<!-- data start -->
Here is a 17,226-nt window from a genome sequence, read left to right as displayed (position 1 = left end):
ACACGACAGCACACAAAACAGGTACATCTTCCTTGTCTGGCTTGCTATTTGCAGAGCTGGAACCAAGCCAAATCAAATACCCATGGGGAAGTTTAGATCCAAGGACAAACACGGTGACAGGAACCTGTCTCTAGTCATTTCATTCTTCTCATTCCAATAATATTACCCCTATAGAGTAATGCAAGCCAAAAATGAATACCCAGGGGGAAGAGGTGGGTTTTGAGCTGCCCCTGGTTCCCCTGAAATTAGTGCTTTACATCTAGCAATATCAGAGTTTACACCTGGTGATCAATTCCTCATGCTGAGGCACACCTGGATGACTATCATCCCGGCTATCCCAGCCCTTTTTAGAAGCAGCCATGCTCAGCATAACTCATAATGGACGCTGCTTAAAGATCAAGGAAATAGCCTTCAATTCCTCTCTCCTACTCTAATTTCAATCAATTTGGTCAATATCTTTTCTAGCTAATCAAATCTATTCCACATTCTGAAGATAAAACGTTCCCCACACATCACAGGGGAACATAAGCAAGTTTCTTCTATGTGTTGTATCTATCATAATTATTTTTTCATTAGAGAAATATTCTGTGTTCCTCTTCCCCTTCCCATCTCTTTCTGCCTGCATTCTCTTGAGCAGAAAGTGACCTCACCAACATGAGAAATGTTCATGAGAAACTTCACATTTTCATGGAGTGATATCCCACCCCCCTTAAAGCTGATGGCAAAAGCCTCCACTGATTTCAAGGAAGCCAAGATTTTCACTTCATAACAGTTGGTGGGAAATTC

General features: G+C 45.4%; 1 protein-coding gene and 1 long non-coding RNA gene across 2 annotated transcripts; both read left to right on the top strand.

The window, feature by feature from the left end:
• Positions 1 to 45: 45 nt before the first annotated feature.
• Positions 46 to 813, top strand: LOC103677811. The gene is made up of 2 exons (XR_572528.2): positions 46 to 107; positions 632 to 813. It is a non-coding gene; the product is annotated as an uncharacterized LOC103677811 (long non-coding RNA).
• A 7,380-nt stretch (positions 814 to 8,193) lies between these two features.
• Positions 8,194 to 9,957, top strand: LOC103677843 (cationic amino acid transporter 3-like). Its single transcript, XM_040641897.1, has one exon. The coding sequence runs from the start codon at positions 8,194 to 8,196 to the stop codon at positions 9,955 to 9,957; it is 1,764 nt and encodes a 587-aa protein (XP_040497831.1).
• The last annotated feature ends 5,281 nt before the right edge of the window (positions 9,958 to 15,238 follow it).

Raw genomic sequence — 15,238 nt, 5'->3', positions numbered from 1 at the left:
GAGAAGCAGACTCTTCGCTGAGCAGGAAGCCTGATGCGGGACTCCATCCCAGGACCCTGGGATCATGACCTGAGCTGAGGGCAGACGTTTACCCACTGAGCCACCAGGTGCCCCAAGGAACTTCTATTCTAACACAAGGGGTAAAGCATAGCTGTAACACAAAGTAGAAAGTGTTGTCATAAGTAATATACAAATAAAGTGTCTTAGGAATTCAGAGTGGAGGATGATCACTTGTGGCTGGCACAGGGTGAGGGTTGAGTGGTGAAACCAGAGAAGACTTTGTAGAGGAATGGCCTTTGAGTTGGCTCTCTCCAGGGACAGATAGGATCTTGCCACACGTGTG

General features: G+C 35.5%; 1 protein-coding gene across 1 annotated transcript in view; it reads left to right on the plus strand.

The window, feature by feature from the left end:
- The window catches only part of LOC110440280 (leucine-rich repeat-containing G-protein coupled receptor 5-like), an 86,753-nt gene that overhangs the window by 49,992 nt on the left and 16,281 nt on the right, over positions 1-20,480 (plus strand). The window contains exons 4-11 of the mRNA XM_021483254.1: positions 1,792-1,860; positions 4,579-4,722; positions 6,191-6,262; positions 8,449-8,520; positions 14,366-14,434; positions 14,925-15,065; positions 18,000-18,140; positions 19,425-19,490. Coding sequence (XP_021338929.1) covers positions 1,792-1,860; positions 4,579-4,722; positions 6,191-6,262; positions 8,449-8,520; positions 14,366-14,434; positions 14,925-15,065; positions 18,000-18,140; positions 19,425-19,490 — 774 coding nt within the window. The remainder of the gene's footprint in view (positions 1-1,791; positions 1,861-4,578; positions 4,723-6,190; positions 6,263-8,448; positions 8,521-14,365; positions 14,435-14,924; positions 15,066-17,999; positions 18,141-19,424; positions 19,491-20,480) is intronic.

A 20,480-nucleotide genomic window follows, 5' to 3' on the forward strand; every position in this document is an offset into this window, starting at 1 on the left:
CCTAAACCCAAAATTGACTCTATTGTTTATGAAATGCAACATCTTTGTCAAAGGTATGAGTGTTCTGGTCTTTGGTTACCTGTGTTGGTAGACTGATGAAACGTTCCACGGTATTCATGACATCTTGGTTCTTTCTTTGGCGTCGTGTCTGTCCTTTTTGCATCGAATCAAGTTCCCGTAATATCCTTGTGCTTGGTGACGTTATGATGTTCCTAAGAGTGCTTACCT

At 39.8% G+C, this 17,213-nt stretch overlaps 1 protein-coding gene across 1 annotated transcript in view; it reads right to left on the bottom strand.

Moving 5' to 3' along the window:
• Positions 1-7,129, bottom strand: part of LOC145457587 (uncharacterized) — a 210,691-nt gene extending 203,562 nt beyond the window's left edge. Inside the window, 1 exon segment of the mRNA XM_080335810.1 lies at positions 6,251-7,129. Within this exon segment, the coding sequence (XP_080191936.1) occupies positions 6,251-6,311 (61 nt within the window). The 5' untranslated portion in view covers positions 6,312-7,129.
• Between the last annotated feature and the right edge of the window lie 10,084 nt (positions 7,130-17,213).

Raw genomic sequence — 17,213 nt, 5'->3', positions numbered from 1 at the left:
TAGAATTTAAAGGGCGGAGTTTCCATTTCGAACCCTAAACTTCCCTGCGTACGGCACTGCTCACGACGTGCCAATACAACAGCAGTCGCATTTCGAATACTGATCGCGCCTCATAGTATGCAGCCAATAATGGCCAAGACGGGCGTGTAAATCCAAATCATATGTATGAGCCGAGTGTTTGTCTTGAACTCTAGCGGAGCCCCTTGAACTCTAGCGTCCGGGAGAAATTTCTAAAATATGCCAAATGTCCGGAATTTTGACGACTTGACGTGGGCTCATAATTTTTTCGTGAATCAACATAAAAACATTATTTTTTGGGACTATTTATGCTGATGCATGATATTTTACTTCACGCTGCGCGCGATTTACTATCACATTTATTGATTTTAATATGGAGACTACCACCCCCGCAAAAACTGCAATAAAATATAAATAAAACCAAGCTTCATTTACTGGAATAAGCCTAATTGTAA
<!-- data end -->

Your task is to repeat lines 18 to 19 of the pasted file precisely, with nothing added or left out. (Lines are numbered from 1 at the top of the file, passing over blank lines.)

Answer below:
Moving 5' to 3' along the window:
• Positions 1-7,129, bottom strand: part of LOC145457587 (uncharacterized) — a 210,691-nt gene extending 203,562 nt beyond the window's left edge. Inside the window, 1 exon segment of the mRNA XM_080335810.1 lies at positions 6,251-7,129. Within this exon segment, the coding sequence (XP_080191936.1) occupies positions 6,251-6,311 (61 nt within the window). The 5' untranslated portion in view covers positions 6,312-7,129.